Agriculture: Rice Pest Management Guidelines


  • Crayfish: Faxonius (=Orconectes) virilis, Procambarus clarkii
  • Description of the Pest

    The most common crayfish in rice fields is the red crayfish, Procambarus clarkii, but Faxonius virilis, an olive-green colored crayfish, may also be found in canals and streams associated with rice fields.

    Red crayfish reproduce once a year. Mating takes place anytime between spring and autumn. Eggs hatch in fall or the following spring. Young crayfish usually remain in their mother’s burrow until they have molted three times. After leaving the burrow, they molt six to seven more times before reaching maturity. Adult red crayfish may live up to 2 years and molt 2 to 4 more times, growing to a length of 3 to 4 inches. Their burrows are scattered along ditches, levee banks, and in the field. Red crayfish may excavate their water-filled burrows to a depth of 3 feet. When the field is drained, they retreat to their burrows or migrate. If the burrows remain moist, crayfish can survive at least until the next season.


    Crayfish are of serious concern because their burrowing and tunneling into ditches and levee banks may disrupt the irrigation network. Burrows near head gates and weir boxes often make it impossible to maintain an acceptable water head. Crayfish burrowing and swimming may also muddy the water, reducing photosynthesis in submerged plants. Soil forced up around burrows by crayfish after the field is drained may be picked up by harvesting machinery and contaminate harvested grain.

    Crayfish occasionally eat rice seeds and seedlings, and their digging may uproot seedlings. Floating leaf debris caused by crayfish feeding may resemble feeding signs caused by tadpole shrimp. Crayfish damage is distinguishable by the presence of crushed or macerated rice seed that is submerged, which is unique to crayfish. Extensive injury of this sort has not been a frequent or widespread problem and is mainly associated with fields that are in rice for several consecutive seasons.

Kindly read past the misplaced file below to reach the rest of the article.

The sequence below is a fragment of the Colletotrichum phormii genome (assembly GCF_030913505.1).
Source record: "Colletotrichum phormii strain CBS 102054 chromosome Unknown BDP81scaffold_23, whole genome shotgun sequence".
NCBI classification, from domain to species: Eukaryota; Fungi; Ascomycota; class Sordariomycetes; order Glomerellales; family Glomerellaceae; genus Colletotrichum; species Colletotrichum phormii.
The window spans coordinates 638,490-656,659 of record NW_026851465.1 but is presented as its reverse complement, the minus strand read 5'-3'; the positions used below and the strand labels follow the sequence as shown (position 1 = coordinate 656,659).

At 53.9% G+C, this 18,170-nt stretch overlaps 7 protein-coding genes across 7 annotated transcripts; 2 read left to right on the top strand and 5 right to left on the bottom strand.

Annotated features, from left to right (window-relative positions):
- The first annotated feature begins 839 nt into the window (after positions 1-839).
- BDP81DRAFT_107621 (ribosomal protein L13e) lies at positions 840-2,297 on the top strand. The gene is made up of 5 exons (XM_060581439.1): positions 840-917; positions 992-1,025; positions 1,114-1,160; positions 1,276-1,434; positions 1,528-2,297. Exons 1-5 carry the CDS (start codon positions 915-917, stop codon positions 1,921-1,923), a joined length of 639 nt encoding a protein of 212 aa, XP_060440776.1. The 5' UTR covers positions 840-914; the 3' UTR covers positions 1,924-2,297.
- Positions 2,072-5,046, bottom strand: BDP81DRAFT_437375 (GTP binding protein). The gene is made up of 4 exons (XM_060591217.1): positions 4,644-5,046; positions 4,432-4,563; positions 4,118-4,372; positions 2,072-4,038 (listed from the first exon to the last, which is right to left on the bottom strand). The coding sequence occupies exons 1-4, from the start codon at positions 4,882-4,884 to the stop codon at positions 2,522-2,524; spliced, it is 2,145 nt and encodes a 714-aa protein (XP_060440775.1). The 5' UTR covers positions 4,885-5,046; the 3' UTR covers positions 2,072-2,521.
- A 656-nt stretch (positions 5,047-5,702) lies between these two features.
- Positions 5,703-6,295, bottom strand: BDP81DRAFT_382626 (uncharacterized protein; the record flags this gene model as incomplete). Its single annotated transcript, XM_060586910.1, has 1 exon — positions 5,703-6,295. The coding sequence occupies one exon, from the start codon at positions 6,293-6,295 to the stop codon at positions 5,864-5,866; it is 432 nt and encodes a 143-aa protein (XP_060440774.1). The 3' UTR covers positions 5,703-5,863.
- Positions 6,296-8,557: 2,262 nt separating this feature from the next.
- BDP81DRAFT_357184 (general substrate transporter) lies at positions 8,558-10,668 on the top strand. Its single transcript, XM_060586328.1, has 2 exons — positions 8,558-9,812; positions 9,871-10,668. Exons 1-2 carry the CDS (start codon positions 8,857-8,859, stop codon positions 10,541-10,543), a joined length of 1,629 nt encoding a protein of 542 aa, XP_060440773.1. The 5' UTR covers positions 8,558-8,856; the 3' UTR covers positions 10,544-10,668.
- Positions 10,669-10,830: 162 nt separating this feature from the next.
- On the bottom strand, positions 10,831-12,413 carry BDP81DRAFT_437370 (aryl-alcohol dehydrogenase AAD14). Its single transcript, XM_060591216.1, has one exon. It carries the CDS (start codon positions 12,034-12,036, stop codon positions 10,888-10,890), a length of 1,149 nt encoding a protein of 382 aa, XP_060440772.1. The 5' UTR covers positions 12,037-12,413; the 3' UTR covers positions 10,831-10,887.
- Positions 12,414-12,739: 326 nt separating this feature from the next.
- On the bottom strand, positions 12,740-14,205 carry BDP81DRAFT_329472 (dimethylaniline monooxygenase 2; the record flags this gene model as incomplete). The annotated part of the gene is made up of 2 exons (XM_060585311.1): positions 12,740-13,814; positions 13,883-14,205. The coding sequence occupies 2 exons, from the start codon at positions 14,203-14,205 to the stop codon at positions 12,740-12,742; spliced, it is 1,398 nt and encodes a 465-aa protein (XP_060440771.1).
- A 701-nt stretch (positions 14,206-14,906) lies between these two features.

Cultural practices, such as fallowing or temporarily draining fields after initial flooding, are the key methods available for crayfish control. No pesticides are registered.

    Cultural Control

    Check the irrigation system for crayfish damage all season long. Repair damage to levees, field weir boxes, and major irrigation structures as soon as possible to prevent accidental draining of the field.

    If the number of rice plants in a stand drop below acceptable levels (12 seedlings per square foot) during the first 2 weeks after flooding, and damage caused by crayfish is evident, temporarily draining the field will drive crayfish into their burrows until the rice seedlings are well established. This doesn’t kill the crayfish, but the seedlings are not as susceptible to injury when older.

    The decision to drain has negative aspects to consider, such as fertilizer loss, encouragement of weeds or interruption of weed control procedures, interruption of pesticide holding requirements, and the economics of irrigation.

    Leaving fields fallow for a year or more will deter crayfish, but the duration of fallowing required and rate of crayfish survival may vary depending on the water table, degree of cultivation, and other factors.

    Organically Acceptable Methods

    Use drainage and fallowing, as described above under cultural controls, in an organically certified crop.

    Treatment Thresholds

    No pesticides are registered for crayfish control.

    Text Updated: 04/24